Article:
In no way do I endorse these product and or companies, I merely found the toy soldier aspects of the advert interesting. They are a few scraps from my toy soldier scrapbook.
In view of fears over hacking and cyber security, this traditional familiar childhood toy guardsman is supposed to be reassuring.
Slightly more modern, a moisturising tank and the toy soldier as guardians of your immune system. “A strong immune system is your best line of defence.” This advert features one of my favourite pound store plastic warriors in front of the Aloe Vera tank!
In my recent posting of rebased and reflocked 15mm Peter Laing 17th and 18th Century figures, there were a few Scots figures missing from the first line up.
Here are the missing Scots figures, found and freshly rebased:
The unpainted Lowland troops are mine, ones that I never finished in the 1980s, possibly because I couldn’t find or decide on a suitable colour scheme. The painted ones are a motley and colourful bunch I recently found on EBay and rebased.
For the other Highland and ECW figures, check our previous blogposts
Maybe the closest Peter Laing ever got to a 15mm fantasy range are his Ancients, Dark Ages and Medieval figures.
This very handy Priest with Cross F913 from his 900 Medieval range crops up in several of Peter’s suggested “Dual Use Items” such as using the Priest with his Feudal and Dark Ages range. Watch out for those Vikings!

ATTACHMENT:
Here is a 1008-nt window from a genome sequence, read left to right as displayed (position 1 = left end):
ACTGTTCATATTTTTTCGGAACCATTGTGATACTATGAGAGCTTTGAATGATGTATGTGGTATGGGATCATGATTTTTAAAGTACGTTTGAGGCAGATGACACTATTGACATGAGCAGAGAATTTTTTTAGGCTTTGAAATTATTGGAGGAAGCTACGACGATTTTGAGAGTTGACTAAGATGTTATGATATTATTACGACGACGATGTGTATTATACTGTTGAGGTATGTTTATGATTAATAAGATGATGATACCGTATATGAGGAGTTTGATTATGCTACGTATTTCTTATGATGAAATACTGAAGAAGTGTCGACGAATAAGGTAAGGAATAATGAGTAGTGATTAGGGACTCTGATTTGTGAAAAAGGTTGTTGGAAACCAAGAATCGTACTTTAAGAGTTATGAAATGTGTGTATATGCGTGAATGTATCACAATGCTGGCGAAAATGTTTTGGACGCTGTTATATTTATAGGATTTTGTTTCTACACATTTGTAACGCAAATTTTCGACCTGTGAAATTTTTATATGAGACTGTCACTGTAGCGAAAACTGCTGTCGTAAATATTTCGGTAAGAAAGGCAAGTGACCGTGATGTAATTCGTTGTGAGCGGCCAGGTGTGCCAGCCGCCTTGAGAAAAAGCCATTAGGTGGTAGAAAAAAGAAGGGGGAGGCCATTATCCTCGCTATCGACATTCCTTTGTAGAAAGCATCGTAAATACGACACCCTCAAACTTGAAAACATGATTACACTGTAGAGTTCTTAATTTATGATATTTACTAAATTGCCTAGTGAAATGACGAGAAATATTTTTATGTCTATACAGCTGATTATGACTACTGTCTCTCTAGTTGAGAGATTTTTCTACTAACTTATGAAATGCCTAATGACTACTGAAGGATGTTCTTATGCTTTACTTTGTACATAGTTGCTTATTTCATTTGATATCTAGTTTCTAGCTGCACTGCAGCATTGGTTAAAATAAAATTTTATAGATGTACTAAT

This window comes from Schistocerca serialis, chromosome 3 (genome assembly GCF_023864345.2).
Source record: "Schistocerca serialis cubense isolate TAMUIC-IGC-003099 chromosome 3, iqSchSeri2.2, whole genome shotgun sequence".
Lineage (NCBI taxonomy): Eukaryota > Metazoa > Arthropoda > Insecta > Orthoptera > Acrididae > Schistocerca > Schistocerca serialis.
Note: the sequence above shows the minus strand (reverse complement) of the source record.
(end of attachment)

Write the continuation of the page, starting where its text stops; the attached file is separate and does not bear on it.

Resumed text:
Not quite as multi period as the useful Peter Laing sheep A921 but still a handy figure to have.
No doubt the Priest with Cross might crop up in a more Orthodox role in the Russian Civil War or the Crimea. Maybe even the Spanish Civil War? The Religious Wars and Dissolution of the Monasteries etc using the Peter Laing Renaissance Tudor range is another possible use.
I know Peter Laing often took figure requests to extend his ranges. I wonder what Peter Laing Dwarves, Orcs or Dworcs (whatever) would have looked like if anyone had asked him to produce some?
I noticed today a reference to these 1963 simple rules in Stuart Asquith’s interesting article in Lone Warrior’s free download articles. It has the wonderful article title of Comfortable Wargaming (now there’s a book I would buy if it had a title like that!):
It’s his Hook’s Farm / Little Wars style adaptation of Donald Featherstone’s 1963 Horse and Musket rules, adapted and made freely available with Featherstone’s permission. Well worth downloading and like the article, back to basics, simple stuff. Delightful!
As Asquith concludes, “If you want to shell out around £30 for a set of rules, then feel free, but you know, you really don’t have to – don’t worry about phases or factors, go back to simple enjoyment.”
A busy rainy day rebasing Peter Laing 15mm figures.
A rainy day today, so after a short while rebasing some recently acquired Peter Laing Ancient Greeks, I had the bulk of my time well spent rebasing and flocking some of my 1980s Peter Laing English Civil War and 17th/18th Century Scots. These were the first Peter Laing figures I ever bought, so greatly treasured.
For the last thirty odd years they have waded through knee-high thick dark green flock grass or over gravel ballast, scrounged from the family model railway scrap box when my pocket money ran out.
To suit the Peter Laing / John Mitchell ECW rules they were originally based in groups of 6, 4, 3, 2 0r 1 to make up small regiments of 20 or 30 infantry, which could have casualties removed in various combinations.
Whilst these strips of figures looked good to my childish eye, for my current skirmish Close Little Wars games, I need figures on individual bases.